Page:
He returned victorious. He had proved that he was right, and that his confidence in his own abilities to raise himself above the level of a warehouseman was not misplaced. He had put to shame the prophecies of both friends and enemies. He had left them an outcast and a pauper. He came back famous and prosperous : and of that most delicious of all draughts, that honourable pride which everyone must feel in similar circumstances, he had now his fill. Yet his return home was not, upon the whole, happy. His mother was dead, and Crabbe felt her loss most deeply. His father, it is true, now at last thoroughly believed in him. But it seems that his good fortune excited as much envy as sympathy among his former associates. They circulated spiteful stories at his expense. His evenings at "the Lion" were brought up against him, while, on the contrary, some declared that he had turned Methodist. When he first mounted the Aldeburgh pulpit he saw unfriendly faces looking up at him, and was only too glad when an opportunity offered of exchanging the curacy at Aldeburgh for another situation, which Burke's interest had secured for him. He had pressed Miss Elmy to an immediate marriage, but she had declined till he obtained a living, and seeing the best promise of one in the position now offered to him, he, in November 1782, became chaplain to the Duke of Rutland, and took up his abode at Belvoir Castle.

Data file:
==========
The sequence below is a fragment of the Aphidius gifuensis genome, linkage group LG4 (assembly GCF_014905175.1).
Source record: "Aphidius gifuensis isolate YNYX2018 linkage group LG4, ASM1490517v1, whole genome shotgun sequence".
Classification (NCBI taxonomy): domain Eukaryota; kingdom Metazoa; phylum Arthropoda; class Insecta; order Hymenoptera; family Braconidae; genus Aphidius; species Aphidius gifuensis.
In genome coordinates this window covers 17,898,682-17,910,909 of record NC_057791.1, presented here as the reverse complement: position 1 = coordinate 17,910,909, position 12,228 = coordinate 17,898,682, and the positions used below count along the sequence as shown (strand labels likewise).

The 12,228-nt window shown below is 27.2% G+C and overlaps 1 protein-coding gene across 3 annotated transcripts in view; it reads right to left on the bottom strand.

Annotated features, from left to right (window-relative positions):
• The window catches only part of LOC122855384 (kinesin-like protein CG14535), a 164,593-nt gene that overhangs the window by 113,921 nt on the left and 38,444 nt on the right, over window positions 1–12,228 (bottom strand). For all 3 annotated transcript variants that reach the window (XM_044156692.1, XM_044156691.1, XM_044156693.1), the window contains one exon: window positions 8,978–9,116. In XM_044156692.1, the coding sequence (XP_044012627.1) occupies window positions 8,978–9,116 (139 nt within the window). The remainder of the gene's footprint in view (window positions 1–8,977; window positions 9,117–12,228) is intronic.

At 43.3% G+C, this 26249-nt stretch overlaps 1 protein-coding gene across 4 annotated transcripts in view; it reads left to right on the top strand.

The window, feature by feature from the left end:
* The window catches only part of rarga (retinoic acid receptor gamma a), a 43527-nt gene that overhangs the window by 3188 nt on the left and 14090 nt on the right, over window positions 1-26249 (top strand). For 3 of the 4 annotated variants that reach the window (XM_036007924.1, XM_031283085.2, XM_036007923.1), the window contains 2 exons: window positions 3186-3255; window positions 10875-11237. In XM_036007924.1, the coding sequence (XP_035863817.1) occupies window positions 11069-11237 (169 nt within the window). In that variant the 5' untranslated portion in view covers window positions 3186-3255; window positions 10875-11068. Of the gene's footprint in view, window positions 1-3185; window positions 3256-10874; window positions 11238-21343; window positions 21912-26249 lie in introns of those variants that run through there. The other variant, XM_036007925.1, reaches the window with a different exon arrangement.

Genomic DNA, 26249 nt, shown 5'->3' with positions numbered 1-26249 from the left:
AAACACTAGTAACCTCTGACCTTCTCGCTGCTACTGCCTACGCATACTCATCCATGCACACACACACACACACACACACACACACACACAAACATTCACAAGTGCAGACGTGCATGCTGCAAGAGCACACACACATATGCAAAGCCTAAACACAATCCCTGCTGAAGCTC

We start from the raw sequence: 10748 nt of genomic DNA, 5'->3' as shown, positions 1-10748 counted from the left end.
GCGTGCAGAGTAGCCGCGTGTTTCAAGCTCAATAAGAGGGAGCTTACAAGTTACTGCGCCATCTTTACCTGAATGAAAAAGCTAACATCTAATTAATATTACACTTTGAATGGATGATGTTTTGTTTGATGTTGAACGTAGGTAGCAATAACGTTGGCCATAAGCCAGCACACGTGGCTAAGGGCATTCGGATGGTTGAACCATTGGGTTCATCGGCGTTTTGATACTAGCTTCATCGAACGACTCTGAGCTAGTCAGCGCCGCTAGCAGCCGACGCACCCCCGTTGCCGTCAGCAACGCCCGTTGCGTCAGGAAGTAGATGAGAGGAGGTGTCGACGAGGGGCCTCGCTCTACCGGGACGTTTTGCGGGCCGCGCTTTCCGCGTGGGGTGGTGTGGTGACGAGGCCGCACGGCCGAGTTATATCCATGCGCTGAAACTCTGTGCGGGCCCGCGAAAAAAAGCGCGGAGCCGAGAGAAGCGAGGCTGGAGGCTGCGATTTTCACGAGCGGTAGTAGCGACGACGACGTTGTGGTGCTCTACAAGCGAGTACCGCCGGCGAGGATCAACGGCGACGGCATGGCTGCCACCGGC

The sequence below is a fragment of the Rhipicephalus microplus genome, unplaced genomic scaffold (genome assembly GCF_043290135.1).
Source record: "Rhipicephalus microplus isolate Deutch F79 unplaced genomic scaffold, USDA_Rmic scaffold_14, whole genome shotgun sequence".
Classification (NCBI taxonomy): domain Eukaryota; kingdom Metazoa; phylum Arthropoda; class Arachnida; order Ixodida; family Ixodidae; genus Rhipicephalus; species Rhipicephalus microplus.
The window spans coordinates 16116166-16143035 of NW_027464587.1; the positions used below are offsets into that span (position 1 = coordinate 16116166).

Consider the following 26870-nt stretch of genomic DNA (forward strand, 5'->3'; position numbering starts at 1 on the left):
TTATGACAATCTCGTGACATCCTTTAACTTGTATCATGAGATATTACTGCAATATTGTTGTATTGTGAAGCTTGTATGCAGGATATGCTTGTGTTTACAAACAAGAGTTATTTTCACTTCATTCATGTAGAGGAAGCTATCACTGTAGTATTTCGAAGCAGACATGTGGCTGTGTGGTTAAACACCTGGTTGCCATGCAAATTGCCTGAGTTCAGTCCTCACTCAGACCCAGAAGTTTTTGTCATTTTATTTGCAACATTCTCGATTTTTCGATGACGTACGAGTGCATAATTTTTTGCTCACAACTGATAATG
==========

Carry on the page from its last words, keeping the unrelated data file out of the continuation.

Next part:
This was that young Duke of Rutland who took the side of Mr. Pitt in his struggle with the Coalition, and whose early death cut short a career of great promise. He was the son of the famous Marquis of Granby, the hero of Minden, and married one of the most beautiful women in England — Mary Isabella Somerset, daughter of the fourth Duke of Beaufort. She and the Duchess of Devonshire were the two rival beauties of the day, and keen political opponents. They lived, I have heard, to become warm friends afterwards. Their portraits once stood side by side in the picture gallery at Belvoir, but were destroyed in the great fire of 1816. The Duke himself, the all-gracious chief of a house in whom graciousness is hereditary, besides being a sportsman and a states-man, was a man of highly cultivated mind, and fond of literature and poetry. He was never better pleased than when he could escape from the company at the castle and take a solitary ride with his chaplain, discussing questions of taste and criticism. The Duchess herself was as charming as she was lovely; and with such a host and hostess, in such a home as Belvoir Castle, a poet should have found himself thrice blessed.